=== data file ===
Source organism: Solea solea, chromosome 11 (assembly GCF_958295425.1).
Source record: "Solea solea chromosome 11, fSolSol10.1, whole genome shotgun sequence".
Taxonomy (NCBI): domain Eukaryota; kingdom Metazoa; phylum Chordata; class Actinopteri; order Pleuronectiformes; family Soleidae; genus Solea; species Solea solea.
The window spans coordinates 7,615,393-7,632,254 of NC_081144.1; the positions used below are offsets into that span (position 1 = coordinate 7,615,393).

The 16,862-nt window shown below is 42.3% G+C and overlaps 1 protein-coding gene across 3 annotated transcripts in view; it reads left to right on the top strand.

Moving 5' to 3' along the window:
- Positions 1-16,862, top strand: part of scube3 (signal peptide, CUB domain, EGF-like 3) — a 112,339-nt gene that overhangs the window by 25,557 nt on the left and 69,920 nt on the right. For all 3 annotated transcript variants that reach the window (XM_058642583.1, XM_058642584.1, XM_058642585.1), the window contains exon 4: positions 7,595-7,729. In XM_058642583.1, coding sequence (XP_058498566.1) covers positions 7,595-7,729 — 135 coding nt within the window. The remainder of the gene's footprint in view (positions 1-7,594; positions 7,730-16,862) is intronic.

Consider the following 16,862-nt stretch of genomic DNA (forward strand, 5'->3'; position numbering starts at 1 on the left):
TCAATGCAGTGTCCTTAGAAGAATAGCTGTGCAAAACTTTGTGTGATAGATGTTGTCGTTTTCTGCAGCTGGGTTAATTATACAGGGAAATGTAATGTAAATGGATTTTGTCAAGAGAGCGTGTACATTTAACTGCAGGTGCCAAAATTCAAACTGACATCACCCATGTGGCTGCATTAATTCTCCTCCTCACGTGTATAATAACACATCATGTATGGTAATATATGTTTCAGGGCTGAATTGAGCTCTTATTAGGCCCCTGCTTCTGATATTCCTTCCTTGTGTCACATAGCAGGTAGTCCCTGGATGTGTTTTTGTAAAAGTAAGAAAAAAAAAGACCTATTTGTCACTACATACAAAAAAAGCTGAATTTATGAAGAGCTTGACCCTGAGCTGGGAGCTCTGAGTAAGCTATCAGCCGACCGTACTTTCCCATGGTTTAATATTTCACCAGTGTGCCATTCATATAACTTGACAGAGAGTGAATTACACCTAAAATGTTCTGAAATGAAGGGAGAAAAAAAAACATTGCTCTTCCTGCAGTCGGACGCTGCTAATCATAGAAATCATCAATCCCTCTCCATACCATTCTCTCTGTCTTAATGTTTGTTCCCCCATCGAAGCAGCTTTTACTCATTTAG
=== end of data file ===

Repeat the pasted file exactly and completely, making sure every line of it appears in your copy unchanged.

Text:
Source organism: Solea solea, chromosome 11 (assembly GCF_958295425.1).
Source record: "Solea solea chromosome 11, fSolSol10.1, whole genome shotgun sequence".
Taxonomy (NCBI): domain Eukaryota; kingdom Metazoa; phylum Chordata; class Actinopteri; order Pleuronectiformes; family Soleidae; genus Solea; species Solea solea.
The window spans coordinates 7,615,393-7,632,254 of NC_081144.1; the positions used below are offsets into that span (position 1 = coordinate 7,615,393).

The 16,862-nt window shown below is 42.3% G+C and overlaps 1 protein-coding gene across 3 annotated transcripts in view; it reads left to right on the top strand.

Moving 5' to 3' along the window:
- Positions 1-16,862, top strand: part of scube3 (signal peptide, CUB domain, EGF-like 3) — a 112,339-nt gene that overhangs the window by 25,557 nt on the left and 69,920 nt on the right. For all 3 annotated transcript variants that reach the window (XM_058642583.1, XM_058642584.1, XM_058642585.1), the window contains exon 4: positions 7,595-7,729. In XM_058642583.1, coding sequence (XP_058498566.1) covers positions 7,595-7,729 — 135 coding nt within the window. The remainder of the gene's footprint in view (positions 1-7,594; positions 7,730-16,862) is intronic.

Consider the following 16,862-nt stretch of genomic DNA (forward strand, 5'->3'; position numbering starts at 1 on the left):
TCAATGCAGTGTCCTTAGAAGAATAGCTGTGCAAAACTTTGTGTGATAGATGTTGTCGTTTTCTGCAGCTGGGTTAATTATACAGGGAAATGTAATGTAAATGGATTTTGTCAAGAGAGCGTGTACATTTAACTGCAGGTGCCAAAATTCAAACTGACATCACCCATGTGGCTGCATTAATTCTCCTCCTCACGTGTATAATAACACATCATGTATGGTAATATATGTTTCAGGGCTGAATTGAGCTCTTATTAGGCCCCTGCTTCTGATATTCCTTCCTTGTGTCACATAGCAGGTAGTCCCTGGATGTGTTTTTGTAAAAGTAAGAAAAAAAAAGACCTATTTGTCACTACATACAAAAAAAGCTGAATTTATGAAGAGCTTGACCCTGAGCTGGGAGCTCTGAGTAAGCTATCAGCCGACCGTACTTTCCCATGGTTTAATATTTCACCAGTGTGCCATTCATATAACTTGACAGAGAGTGAATTACACCTAAAATGTTCTGAAATGAAGGGAGAAAAAAAAACATTGCTCTTCCTGCAGTCGGACGCTGCTAATCATAGAAATCATCAATCCCTCTCCATACCATTCTCTCTGTCTTAATGTTTGTTCCCCCATCGAAGCAGCTTTTACTCATTTAG